Robert C. Byrd – A Controversial Senator for All Times

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In 1952, the voters of West Virginia’s 6th district elected Democrat Robert C. Byrd (1917-2010), a man with a controversial past. In the prior decade he had been a member and recruiter for the KKK, and although this subject came up against him in multiple campaigns, it never halted his political career. Despite his prior membership in the Klan, he cast his votes for the Civil Rights Acts of 1957 and 1960, which although were weak were important steps to stronger legislation. In 1958, he challenged and defeated Senator W. Chapman Revercomb, a Republican who supported civil rights. Byrd voted more or less like you would expect a West Virginia Democrat of the time, largely progressive with a conservative edge or two. He enthusiastically supported the New Frontier under John F. Kennedy, evidenced by his low Americans for Constitutional Action (ACA) score of 7% during the 87th Congress (1961-1962). Byrd, however, drifted away from Northern Democrats in his opposition to the Civil Rights Act of 1964 (which he filibustered for 14 hours, an act he would later apologize for) and the Voting Rights Act of 1965. In both stances, he stood alone in his state’s delegation to Congress. In 1967, he voted against confirming Thurgood Marshall to the Supreme Court, the only senator outside of the former Confederate states to do so. He also was a firm supporter of the Vietnam War and tended to oppose social liberalism, as his ACA scores moved towards the political center, scoring between 38 and 63 from 1968 to 1974. All this being said, he remained a supporter of the use of the federal government for anti-poverty legislation and was a strong and early supporter of Medicare.

On civil rights, Byrd began to turn to the Northern Democrat side in the early 1970s. The reasoning  here was twofold: 1. Changes in heart due to the times, and 2. He was interested in leadership. In 1971, he managed to best Ted Kennedy for the post of Majority Whip as he had been willing to perform the duties Kennedy was unwilling to do, significantly raising his profile on Capitol Hill. Despite this, Kennedy and Byrd were personal friends. In 1975, he voted for extending the Voting Rights Act of 1965, even though he had opposed the original act and its first extension in 1970. Upon Majority Leader Mike Mansfield’s retirement in 1977, he became the leader of the Senate Democrats.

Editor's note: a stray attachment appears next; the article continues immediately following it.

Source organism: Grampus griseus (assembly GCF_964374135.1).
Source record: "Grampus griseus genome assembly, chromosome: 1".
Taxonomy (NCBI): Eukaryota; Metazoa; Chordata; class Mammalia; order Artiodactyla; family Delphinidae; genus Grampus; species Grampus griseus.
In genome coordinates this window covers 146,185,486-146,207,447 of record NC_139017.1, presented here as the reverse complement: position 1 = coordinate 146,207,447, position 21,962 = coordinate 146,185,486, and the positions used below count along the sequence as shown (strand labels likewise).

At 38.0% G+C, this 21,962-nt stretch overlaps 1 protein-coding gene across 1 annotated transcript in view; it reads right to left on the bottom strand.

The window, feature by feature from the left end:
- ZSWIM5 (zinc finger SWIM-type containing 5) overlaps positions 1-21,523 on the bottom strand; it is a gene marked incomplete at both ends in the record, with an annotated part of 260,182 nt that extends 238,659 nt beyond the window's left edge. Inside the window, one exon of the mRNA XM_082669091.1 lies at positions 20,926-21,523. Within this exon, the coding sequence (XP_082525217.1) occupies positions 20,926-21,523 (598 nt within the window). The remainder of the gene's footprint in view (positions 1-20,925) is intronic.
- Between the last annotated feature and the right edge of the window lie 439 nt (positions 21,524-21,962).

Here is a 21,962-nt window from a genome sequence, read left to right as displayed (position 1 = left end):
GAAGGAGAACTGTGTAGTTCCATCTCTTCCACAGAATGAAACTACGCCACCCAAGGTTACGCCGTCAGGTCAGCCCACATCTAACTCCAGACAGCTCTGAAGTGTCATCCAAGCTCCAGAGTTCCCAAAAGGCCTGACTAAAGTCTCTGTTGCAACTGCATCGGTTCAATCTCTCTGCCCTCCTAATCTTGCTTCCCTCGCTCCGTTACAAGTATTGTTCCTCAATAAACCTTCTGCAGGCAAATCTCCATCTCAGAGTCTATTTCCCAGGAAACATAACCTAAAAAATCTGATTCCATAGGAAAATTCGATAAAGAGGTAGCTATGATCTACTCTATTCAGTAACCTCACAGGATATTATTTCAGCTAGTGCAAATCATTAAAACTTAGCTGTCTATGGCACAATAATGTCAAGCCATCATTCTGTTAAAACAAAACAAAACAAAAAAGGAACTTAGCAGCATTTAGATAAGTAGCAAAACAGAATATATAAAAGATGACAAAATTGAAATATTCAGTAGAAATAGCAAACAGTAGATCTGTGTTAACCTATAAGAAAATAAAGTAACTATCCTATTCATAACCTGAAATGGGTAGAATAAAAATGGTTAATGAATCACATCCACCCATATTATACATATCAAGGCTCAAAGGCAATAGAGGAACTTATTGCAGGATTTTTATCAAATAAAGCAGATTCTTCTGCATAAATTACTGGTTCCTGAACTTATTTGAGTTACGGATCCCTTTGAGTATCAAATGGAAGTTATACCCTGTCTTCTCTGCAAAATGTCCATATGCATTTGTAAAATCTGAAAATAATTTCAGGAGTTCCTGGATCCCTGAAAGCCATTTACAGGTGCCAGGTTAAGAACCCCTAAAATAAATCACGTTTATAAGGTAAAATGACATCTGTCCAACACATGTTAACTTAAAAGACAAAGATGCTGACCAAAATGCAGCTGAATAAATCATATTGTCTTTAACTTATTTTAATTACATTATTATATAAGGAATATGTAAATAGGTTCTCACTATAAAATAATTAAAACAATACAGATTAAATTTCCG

Byrd had proved a highly knowledgeable and skilled parliamentarian who took his time to master the rules and seldom drank while other senators went to cocktail parties. He was also a master of allocating funds for pork projects, steering billions to West Virginia, as he regarded this as his duty. Byrd also lamented the increased amount of emphasis and power that went to the Executive Branch, stating  “Why so deferential to presidents? Under the Constitution, we have three separate but equal branches of government. How many of us know that? How many of us know that the executive branch is but the equal of the legislative branch – not above it, not below it, but the equal” (NPR)? Although he is an example of how a workhorse can get ahead in politics, he was not without mirth. Byrd was also a talented fiddler, and even released an album of country songs with him performing the vocals as well titled “Mountain Fiddler” (1978).

Byrd led the Senate Democrats until 1987, when he voluntarily chose to step down. In 2001, his past was invoked when on a televised interview he repeatedly used the term “white niggers” to describe young whites into hip-hop and gangsta culture. During the Bush Administration he staunchly opposed the Iraq War, and condemned the Administration as reckless and arrogant, going as far as to write a book, Losing America: Confronting a Reckless and Arrogant Presidency. Yet, among Democrats, he was one of the senators most likely to support Republican nominees for the Supreme Court, voting for both John Roberts and Samuel Alito. In 2008, he backed Barack Obama for the presidency and the following year he voted for the Affordable Care Act, consistent with his longtime support for expanded federal government involvement in healthcare. Byrd died while serving in the institution he loved so much and to this day he stands as the longest serving senator in American history.

 

References

 

Welna, D. (2010, June 28). West Virginia Sen. Robert Byrd Dies at 92. National Public Radio.

 

Retrieved from https://www.npr.org/templates/story/story.php?storyId=128158671

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